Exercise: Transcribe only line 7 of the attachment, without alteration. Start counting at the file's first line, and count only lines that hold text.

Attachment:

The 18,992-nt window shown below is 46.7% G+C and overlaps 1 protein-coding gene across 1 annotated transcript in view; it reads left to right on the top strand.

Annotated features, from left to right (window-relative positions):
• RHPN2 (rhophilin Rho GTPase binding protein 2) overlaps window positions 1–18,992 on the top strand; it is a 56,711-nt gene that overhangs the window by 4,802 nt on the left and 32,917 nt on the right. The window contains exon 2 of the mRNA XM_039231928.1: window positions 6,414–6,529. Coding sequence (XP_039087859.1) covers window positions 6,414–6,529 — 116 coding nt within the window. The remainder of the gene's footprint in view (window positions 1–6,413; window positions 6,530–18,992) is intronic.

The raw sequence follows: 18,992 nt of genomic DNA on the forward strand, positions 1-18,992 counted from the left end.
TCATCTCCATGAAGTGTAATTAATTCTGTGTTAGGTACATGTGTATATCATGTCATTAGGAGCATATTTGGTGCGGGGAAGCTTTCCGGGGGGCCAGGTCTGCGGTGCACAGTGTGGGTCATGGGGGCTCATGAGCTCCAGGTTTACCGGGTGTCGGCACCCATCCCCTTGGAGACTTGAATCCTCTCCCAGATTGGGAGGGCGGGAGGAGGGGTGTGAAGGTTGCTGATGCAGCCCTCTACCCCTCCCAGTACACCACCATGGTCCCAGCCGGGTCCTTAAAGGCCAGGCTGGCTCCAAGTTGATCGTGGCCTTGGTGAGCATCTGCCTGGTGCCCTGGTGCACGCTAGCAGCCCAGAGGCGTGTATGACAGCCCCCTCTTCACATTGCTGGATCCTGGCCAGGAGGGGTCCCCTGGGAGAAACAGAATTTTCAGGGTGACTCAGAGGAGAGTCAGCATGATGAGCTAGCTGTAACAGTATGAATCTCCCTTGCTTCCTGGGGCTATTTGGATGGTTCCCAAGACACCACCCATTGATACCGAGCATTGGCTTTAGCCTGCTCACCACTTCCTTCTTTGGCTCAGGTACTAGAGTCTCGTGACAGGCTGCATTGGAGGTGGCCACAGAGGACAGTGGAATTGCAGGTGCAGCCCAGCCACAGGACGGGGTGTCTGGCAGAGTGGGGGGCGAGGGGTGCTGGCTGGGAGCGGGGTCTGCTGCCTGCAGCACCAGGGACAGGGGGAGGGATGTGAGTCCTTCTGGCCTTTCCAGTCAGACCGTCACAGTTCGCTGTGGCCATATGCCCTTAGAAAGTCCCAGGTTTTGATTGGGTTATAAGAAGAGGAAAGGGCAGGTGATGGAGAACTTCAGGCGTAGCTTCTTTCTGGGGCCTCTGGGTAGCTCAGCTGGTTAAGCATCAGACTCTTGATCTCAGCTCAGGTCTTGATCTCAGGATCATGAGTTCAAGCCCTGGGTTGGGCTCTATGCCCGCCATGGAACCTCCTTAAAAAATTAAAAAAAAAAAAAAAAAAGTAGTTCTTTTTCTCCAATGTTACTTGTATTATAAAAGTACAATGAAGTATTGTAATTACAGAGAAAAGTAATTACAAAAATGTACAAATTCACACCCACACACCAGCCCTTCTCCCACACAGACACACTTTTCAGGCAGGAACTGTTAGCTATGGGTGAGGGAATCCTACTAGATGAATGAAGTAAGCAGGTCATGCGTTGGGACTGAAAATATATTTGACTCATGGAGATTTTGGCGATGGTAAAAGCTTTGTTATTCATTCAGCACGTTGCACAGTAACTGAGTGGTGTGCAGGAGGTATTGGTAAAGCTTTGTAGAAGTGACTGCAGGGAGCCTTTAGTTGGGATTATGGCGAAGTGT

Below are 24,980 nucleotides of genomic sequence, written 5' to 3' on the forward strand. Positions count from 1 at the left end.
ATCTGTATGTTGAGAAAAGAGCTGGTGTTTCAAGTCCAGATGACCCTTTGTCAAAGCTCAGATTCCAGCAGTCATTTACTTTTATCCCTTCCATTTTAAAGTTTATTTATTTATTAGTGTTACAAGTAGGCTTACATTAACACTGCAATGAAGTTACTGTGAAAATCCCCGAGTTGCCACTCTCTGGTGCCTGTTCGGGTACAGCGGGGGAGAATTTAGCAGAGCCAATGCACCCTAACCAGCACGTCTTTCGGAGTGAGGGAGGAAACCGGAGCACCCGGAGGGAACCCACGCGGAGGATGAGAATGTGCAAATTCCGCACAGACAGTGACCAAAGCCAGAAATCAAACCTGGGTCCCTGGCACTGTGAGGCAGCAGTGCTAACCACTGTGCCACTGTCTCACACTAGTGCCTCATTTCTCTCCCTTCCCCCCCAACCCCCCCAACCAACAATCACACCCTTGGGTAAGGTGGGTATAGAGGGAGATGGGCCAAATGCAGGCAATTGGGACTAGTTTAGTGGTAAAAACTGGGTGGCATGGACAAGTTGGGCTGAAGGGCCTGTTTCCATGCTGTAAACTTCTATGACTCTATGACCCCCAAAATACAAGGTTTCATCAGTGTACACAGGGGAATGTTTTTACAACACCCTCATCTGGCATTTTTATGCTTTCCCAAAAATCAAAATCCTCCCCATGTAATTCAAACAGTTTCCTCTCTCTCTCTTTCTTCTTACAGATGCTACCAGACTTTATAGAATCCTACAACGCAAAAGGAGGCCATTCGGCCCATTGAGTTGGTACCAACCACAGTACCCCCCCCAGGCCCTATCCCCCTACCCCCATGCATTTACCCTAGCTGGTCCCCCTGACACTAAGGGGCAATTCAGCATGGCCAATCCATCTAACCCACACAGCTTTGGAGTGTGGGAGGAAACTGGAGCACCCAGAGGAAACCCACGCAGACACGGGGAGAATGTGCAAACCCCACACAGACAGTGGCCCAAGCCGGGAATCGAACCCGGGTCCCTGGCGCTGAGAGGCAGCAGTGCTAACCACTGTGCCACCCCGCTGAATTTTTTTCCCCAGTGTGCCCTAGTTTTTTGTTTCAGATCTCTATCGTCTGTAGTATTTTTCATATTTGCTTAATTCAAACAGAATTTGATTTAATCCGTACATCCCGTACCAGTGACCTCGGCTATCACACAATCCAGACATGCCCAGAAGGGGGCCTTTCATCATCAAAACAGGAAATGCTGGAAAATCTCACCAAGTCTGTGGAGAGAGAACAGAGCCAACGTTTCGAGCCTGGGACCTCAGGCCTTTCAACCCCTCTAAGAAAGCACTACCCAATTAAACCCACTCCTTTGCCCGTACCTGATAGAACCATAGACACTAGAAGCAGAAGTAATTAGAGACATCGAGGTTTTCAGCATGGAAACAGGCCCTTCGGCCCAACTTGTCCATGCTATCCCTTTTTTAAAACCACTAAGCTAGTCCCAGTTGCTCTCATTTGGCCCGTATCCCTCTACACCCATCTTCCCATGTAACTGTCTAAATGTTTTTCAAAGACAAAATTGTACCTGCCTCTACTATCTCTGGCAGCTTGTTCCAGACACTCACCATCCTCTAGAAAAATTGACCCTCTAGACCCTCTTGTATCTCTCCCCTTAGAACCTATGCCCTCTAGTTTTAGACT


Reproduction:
ATCTGTATGTTGAGAAAAGAGCTGGTGTTTCAAGTCCAGATGACCCTTTGTCAAAGCTCAGATTCCAGCAGTCATTTACTTTTATCCCTTCCATTTTAAAGTTTATTTATTTATTAGTGTTACAAGTAGGCTTACATTAACACTGCAATGAAGTTACTGTGAAAATCCCCGAGTTGCCACTCTCTGGTGCCTGTTCGGGTACAGCGGGGGAGAATTTAGCAGAGCCAATGCACCCTAACCAGCACGTCTTTCGGAGTGAGGGAGGAAACCGGAGCACCCGGAGGGAACCCACGCGGAGGATGAGAATGTGCAAATTCCGCACAGACAGTGACCAAAGCCAGAAATCAAACCTGGGTCCCTGGCACTGTGAGGCAGCAGTGCTAACCACTGTGCCACTGTCTCACACTAGTGCCTCATTTCTCTCCCTTCCCCCCCAACCCCCCCAACCAACAATCACACCCTTGGGTAAGGTGGGTATAGAGGGAGATGGGCCAAATGCAGGCAATTGGGACTAGTTTAGTGGTAAAAACTGGGTGGCATGGACAAGTTGGGCTGAAGGGCCTGTTTCCATGCTGTAAACTTCTATGACTCTATGACCCCCAAAATACAAGGTTTCATCAGTGTACACAGGGGAATGTTTTTACAACACCCTCATCTGGCATTTTTATGCTTTCCCAAAAATCAAAATCCTCCCCATGTAATTCAAACAGTTTCCTCTCTCTCTCTTTCTTCTTACAGATGCTACCAGACTTTATAGAATCCTACAACGCAAAAGGAGGCCATTCGGCCCATTGAGTTGGTACCAACCACAGTACCCCCCCCAGGCCCTATCCCCCTACCCCCATGCATTTACCCTAGCTGGTCCCCCTGACACTAAGGGGCAATTCAGCATGGCCAATCCATCTAACCCACACAGCTTTGGAGTGTGGGAGGAAACTGGAGCACCCAGAGGAAACCCACGCAGACACGGGGAGAATGTGCAAACCCCACACAGACAGTGGCCCAAGCCGGGAATCGAACCCGGGTCCCTGGCGCTGAGAGGCAGCAGTGCTAACCACTGTGCCACCCCGCTGAATTTTTTTCCCCAGTGTGCCCTAGTTTTTTGTTTCAGATCTCTATCGTCTGTAGTATTTTTCATATTTGCTTAATTCAAACAGAATTTGATTTAATCCGTACATCCCGTACCAGTGACCTCGGCTATCACACAATCCAGACATGCCCAGAAGGGGGCCTTTCATCATCAAAACAGGAAATGCTGGAAAATCTCACCAAGTCTGTGGAGAGAGAACAGAGCCAACGTTTCGAGCCTGGGACCTCAGGCCTTTCAACCCCTCTAAGAAAGCACTACCCAATTAAACCCACTCCTTTGCCCGTACCTGATAGAACCATAGACACTAGAAGCAGAAGTAATTAGAGACATCGAGGTTTTCAGCATGGAAACAGGCCCTTCGGCCCAACTTGTCCATGCTATCCCTTTTTTAAAACCACTAAGCTAGTCCCAGTTGCTCTCATTTGGCCCGTATCCCTCTACACCCATCTTCCCATGTAACTGTCTAAATGTTTTTCAAAGACAAAATTGTACCTGCCTCTACTATCTCTGGCAGCTTGTTCCAGACACTCACCATCCTCTAGAAAAATTGACCCTCTAGACCCTCTTGTATCTCTCCCCTTAGAACCTATGCCCTCTAGTTTTAGACT